Local Govt | National News Video | Parliament Headlines | Politics Headlines | Search


Look after one another on our roads, save lives

If we all look after one another on our roads, how many lives could we save?

Friday, 13 December 2013 - 3:47pm

National News

This summer NZ Police is using a range of tactics to save lives and prevent life-threatening injuries. From now until 31 January 2014 police will have no tolerance of speeding. Police will be highly visible on our roads, ensuring people drive under the speed limit and cracking down on drunk-driving and other risky behaviour.

Why are police stopping speeders?

Traffic increases as people flock to their favourite holiday spots. But no matter how safe you think your car is, or how competent you are as a driver, three facts remain:

• we are all human

• mistakes will happen on our roads

• and regardless of the cause of any crash, it is your speed that determines whether you, your mates or your family members will walk away.

Research tells us that a small reduction in average speeds could result in a significant drop in fatal crashes. Did you that know a 1km/h drop in average speed throughout the country could reduce fatalities by 4%? This is because at safer speeds, drivers have more time to react. They also have more chance to recover from somebody else’s mistake.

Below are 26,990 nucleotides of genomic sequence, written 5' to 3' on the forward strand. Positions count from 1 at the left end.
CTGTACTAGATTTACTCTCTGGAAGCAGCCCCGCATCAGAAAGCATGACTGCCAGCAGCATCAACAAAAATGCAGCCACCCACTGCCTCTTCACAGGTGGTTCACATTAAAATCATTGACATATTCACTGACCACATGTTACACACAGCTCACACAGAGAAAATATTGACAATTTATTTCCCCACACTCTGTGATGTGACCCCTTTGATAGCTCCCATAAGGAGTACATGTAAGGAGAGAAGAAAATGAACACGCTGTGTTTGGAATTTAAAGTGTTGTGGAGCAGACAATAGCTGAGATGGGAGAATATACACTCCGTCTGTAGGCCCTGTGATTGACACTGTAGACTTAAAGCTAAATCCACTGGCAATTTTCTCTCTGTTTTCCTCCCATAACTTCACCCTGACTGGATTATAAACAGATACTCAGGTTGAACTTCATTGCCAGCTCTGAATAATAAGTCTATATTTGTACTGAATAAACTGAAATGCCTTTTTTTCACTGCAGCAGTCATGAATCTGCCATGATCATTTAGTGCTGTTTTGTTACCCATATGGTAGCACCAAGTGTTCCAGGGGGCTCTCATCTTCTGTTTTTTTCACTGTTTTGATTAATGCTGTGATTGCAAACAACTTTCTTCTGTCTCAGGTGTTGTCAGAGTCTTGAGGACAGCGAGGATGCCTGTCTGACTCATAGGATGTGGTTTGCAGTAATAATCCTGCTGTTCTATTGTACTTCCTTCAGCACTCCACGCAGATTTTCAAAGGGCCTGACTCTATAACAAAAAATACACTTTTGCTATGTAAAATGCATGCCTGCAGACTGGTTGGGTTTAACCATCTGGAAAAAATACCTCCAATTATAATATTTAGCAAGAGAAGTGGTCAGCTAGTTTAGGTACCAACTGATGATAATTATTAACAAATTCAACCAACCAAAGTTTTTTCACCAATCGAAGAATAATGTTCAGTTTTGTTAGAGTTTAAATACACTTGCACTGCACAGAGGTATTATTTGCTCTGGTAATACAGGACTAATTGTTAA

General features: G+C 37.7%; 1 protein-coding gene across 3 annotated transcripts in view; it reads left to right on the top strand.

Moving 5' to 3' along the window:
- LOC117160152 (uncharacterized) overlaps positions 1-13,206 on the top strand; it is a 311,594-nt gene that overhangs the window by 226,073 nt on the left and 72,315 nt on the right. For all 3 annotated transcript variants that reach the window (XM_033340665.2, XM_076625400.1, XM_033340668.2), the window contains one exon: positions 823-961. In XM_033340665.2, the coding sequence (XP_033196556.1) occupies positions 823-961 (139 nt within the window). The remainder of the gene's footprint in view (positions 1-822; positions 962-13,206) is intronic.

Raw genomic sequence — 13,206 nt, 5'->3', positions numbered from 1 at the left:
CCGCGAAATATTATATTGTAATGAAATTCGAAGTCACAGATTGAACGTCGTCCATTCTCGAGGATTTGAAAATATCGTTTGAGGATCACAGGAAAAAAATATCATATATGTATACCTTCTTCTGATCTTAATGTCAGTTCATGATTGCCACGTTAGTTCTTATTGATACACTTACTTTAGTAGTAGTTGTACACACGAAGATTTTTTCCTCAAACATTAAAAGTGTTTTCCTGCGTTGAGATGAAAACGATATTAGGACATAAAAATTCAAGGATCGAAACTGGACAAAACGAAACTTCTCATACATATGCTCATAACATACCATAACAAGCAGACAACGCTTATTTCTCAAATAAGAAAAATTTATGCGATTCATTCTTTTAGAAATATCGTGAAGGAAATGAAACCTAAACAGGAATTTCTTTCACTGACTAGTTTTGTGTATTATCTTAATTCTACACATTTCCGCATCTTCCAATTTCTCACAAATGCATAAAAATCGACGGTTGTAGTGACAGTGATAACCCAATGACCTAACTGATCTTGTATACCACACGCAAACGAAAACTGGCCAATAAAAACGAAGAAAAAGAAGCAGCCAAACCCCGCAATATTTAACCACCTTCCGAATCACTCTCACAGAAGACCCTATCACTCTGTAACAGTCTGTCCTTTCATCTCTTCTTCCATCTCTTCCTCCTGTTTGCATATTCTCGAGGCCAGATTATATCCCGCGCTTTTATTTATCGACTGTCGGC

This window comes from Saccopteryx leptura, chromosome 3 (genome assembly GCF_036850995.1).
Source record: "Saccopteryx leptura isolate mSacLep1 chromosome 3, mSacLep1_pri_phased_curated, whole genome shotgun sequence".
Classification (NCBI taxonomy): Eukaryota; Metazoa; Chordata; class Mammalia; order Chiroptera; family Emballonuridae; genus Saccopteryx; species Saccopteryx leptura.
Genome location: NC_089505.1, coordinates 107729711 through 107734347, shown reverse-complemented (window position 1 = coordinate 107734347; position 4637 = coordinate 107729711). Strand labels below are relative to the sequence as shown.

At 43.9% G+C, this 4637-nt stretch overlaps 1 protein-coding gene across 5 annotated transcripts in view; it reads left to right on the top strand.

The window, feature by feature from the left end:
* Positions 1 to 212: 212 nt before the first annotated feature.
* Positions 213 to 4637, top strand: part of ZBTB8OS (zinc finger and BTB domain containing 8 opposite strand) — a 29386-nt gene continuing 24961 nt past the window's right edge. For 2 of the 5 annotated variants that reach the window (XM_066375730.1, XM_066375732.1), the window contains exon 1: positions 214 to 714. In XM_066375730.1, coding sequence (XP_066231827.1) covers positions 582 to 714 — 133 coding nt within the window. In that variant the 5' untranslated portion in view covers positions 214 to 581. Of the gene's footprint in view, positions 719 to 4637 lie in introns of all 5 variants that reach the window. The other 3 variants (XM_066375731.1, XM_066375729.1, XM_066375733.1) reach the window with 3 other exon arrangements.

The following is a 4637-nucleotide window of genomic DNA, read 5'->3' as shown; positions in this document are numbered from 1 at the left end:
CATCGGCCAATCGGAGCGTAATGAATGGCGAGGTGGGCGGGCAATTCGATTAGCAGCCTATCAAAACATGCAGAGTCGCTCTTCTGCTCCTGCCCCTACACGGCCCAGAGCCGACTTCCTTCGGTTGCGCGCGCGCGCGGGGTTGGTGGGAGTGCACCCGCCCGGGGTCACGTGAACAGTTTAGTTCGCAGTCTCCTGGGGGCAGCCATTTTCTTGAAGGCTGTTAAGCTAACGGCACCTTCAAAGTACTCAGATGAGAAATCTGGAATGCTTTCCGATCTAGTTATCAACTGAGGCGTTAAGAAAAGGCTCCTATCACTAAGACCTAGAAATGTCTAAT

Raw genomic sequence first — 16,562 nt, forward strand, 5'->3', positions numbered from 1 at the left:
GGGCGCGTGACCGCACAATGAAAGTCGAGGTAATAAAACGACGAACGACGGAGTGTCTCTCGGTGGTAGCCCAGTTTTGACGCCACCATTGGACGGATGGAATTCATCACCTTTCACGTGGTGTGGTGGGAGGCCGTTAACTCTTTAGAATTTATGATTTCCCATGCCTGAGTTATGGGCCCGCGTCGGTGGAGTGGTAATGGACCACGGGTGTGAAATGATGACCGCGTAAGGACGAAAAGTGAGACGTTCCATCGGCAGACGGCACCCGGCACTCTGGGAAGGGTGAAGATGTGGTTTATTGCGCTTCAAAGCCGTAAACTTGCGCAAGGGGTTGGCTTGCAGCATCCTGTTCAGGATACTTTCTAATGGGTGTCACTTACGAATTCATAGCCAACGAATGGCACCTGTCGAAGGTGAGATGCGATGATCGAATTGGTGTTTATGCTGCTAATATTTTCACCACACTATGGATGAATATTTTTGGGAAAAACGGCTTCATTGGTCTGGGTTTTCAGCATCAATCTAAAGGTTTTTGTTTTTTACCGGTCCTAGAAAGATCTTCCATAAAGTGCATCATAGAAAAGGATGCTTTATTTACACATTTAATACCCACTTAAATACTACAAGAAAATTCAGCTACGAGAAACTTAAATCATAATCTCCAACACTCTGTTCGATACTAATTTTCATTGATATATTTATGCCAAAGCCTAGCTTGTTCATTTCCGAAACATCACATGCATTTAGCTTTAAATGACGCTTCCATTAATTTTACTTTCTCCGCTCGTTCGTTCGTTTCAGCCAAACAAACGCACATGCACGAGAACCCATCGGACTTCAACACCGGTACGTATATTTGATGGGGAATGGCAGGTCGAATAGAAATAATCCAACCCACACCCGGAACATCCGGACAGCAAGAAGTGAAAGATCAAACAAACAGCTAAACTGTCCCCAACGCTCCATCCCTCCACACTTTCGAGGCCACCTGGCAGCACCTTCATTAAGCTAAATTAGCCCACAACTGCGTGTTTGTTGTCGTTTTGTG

We know from experience that when police reduce the speed enforcement threshold over holiday periods, fewer people get killed or injured. For example when police reduced the speed enforcement threshold over Queen's Birthday weekend in 2010 and 2011, the total number of fatal/injury crashes reduced by 25% compared with the previous two years - that's an average of 30 people who continued to live out and fufill their dreams each year. Any of these people saved could be your neighbour, a friend or someone in your family.

In December 2012 and January 2013, there were 359 serious injuries on our roads and 57 deaths. This loss will be mourned for generations, so please look after your friends and family, and slow down.

Other tips on how stay safe on the road this summer

• Always drive to the conditions

• Make sure everyone has buckled their safety belts

• Drive fresh

• Plan your journey - allow time for breaks and be patient on the road

• Watch your following distance

• If you’re having a drink, plan another way to get home


© Scoop Media

Parliament Headlines | Politics Headlines | Regional Headlines

Anzac Issue Out Now: Werewolf 47

Alison McCulloch: Lest We Remember

Local iwi have plans to spruce up the Te Ranga site as part of the 150th commemorations this year of key battles in the “New Zealand Wars”, but not a lot of money to do it with.

Information gathered from numerous government agencies shows that while more than $25 million is being spent on monuments and commemorations relating to foreign wars, primarily World War I and its centenary, only around $250,000 has been set aside for those fought on our own soil. More>>

Anne Russell: Anzac Day - Identity Politics, With Guns

Even cursory research into media reports from the past forty years reveals a cultural shift in the commemoration of Anzac Day. Among other things, turnout at Dawn services has increased significantly in recent decades.